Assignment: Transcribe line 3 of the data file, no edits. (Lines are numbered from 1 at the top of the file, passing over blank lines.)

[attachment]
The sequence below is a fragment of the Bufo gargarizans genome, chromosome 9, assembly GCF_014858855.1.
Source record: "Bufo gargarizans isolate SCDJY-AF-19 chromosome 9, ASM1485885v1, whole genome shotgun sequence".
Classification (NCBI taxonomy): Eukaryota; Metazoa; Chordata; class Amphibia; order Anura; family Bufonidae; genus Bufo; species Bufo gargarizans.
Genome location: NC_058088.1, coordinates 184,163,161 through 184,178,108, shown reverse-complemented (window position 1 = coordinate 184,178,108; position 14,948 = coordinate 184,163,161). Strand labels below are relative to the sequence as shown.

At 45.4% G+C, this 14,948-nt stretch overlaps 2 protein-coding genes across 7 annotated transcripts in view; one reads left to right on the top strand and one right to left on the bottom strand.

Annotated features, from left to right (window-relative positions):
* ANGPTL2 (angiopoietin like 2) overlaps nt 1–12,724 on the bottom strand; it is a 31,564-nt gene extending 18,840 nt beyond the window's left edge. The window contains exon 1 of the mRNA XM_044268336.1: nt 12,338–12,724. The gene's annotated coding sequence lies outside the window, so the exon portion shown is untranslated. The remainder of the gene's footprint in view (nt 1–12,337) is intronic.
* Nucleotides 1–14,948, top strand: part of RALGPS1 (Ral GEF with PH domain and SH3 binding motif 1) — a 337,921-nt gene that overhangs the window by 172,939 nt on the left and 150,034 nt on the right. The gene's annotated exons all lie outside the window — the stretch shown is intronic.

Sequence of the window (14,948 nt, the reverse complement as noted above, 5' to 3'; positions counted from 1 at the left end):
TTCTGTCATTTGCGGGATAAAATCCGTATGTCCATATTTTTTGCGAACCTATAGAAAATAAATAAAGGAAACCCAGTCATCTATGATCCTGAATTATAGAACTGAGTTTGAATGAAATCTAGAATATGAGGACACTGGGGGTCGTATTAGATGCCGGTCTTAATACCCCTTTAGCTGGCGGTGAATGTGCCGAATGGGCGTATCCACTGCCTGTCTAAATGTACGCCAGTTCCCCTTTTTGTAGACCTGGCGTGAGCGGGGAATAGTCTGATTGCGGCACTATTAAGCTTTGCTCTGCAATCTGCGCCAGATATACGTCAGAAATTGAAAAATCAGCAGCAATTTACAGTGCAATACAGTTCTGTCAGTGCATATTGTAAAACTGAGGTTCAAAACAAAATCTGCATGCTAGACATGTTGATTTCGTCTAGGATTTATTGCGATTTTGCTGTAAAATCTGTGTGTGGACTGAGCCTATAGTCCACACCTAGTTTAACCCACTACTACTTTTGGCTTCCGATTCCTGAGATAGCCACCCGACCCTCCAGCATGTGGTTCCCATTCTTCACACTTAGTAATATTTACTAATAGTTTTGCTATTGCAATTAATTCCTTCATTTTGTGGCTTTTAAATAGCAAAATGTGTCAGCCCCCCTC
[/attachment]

Classification (NCBI taxonomy): Eukaryota; Metazoa; Chordata; class Amphibia; order Anura; family Bufonidae; genus Bufo; species Bufo gargarizans.